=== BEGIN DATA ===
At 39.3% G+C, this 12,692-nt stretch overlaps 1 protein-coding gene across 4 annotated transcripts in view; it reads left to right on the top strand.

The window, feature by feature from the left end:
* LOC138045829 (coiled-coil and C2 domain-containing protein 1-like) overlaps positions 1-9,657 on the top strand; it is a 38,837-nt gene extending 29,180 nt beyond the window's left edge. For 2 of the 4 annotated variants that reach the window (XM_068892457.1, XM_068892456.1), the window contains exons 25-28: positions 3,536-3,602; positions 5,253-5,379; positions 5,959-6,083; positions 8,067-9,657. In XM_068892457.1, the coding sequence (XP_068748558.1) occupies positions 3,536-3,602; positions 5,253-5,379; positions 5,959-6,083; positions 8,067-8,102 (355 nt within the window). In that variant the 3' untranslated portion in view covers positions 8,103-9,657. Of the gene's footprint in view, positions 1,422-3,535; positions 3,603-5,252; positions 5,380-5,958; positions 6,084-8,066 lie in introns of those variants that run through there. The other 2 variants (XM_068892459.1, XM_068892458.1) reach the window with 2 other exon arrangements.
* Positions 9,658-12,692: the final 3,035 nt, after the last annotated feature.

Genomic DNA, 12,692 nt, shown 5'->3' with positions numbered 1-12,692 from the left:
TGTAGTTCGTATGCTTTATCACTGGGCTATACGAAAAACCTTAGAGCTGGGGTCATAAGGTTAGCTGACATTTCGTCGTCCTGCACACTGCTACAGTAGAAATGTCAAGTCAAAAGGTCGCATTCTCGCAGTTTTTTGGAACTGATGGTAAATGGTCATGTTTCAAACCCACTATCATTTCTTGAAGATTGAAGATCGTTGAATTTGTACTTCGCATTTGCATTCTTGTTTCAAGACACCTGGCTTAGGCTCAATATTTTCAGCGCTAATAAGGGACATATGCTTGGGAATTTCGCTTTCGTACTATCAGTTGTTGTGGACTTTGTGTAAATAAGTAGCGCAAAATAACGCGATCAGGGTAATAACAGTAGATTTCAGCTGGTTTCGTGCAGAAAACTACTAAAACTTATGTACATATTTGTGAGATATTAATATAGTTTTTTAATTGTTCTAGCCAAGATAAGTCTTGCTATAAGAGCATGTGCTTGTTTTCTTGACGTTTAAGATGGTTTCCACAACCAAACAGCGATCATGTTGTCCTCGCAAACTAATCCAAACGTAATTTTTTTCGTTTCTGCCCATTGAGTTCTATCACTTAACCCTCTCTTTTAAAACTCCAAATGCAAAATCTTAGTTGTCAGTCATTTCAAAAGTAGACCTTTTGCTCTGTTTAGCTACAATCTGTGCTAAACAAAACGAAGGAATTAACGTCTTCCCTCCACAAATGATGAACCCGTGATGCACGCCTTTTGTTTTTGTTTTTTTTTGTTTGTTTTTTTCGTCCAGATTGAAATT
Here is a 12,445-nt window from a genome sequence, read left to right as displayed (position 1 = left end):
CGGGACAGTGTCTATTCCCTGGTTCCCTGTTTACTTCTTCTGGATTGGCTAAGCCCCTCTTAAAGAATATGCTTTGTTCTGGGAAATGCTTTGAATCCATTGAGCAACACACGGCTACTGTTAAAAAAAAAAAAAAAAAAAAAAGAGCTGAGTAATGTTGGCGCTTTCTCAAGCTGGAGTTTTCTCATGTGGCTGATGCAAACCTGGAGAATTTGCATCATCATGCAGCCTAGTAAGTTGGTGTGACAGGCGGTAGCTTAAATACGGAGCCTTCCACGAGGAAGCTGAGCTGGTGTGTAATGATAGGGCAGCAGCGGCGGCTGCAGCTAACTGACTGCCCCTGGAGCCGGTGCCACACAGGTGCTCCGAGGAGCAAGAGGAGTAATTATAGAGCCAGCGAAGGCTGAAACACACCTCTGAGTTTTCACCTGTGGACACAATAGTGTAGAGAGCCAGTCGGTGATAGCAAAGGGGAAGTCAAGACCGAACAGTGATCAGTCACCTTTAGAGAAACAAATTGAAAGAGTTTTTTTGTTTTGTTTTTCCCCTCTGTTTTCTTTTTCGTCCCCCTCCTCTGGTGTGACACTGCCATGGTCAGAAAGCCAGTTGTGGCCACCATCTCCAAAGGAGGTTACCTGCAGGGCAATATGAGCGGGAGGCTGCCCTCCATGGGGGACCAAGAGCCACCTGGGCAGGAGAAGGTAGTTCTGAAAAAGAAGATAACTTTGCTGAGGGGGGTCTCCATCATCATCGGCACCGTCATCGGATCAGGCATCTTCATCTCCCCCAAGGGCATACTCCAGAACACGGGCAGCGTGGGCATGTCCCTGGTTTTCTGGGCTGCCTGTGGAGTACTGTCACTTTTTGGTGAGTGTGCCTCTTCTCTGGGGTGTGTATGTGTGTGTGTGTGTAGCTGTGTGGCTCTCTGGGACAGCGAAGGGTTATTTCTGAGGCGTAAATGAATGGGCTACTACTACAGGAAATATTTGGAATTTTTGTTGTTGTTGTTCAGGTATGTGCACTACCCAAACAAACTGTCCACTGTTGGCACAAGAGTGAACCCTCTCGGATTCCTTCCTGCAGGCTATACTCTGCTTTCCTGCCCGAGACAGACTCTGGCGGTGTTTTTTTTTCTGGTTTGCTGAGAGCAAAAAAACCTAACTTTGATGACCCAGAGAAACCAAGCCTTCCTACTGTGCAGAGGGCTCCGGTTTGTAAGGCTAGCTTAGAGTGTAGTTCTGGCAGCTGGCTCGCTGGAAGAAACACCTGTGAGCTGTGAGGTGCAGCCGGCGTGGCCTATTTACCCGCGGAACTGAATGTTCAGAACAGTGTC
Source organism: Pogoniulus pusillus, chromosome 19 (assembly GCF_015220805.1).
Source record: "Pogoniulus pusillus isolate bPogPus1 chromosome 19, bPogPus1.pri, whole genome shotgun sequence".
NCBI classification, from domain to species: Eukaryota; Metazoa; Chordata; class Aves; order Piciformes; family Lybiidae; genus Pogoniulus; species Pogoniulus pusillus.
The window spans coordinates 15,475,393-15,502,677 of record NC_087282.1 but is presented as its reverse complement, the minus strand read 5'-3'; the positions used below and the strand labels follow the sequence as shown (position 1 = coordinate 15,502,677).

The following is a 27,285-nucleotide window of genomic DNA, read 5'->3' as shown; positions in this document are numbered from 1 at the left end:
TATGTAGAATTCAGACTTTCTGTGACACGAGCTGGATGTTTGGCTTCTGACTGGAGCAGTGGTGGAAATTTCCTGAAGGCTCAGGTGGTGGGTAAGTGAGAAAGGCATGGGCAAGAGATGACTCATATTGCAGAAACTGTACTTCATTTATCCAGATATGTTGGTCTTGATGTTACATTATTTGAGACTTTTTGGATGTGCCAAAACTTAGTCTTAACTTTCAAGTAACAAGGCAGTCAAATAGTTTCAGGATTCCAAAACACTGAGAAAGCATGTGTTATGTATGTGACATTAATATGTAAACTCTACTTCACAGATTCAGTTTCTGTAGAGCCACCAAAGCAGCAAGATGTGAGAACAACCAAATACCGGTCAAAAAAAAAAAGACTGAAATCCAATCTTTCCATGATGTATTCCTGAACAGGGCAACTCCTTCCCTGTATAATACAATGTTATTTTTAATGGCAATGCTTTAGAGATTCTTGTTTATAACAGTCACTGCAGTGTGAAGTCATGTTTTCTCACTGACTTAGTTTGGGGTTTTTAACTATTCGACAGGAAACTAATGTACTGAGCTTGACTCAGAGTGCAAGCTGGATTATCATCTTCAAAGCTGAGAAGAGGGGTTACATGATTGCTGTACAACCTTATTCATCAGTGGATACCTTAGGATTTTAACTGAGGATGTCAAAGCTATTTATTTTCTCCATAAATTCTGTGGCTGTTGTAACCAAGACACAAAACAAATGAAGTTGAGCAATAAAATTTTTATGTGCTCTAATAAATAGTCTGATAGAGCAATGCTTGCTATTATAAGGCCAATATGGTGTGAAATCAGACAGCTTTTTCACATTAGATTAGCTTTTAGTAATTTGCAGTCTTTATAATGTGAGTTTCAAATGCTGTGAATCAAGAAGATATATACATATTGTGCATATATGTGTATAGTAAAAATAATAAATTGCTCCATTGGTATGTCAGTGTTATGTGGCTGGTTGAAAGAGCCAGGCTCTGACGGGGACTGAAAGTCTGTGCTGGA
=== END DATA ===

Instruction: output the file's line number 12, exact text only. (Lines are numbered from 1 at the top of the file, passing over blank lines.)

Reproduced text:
The window spans coordinates 15,475,393-15,502,677 of record NC_087282.1 but is presented as its reverse complement, the minus strand read 5'-3'; the positions used below and the strand labels follow the sequence as shown (position 1 = coordinate 15,502,677).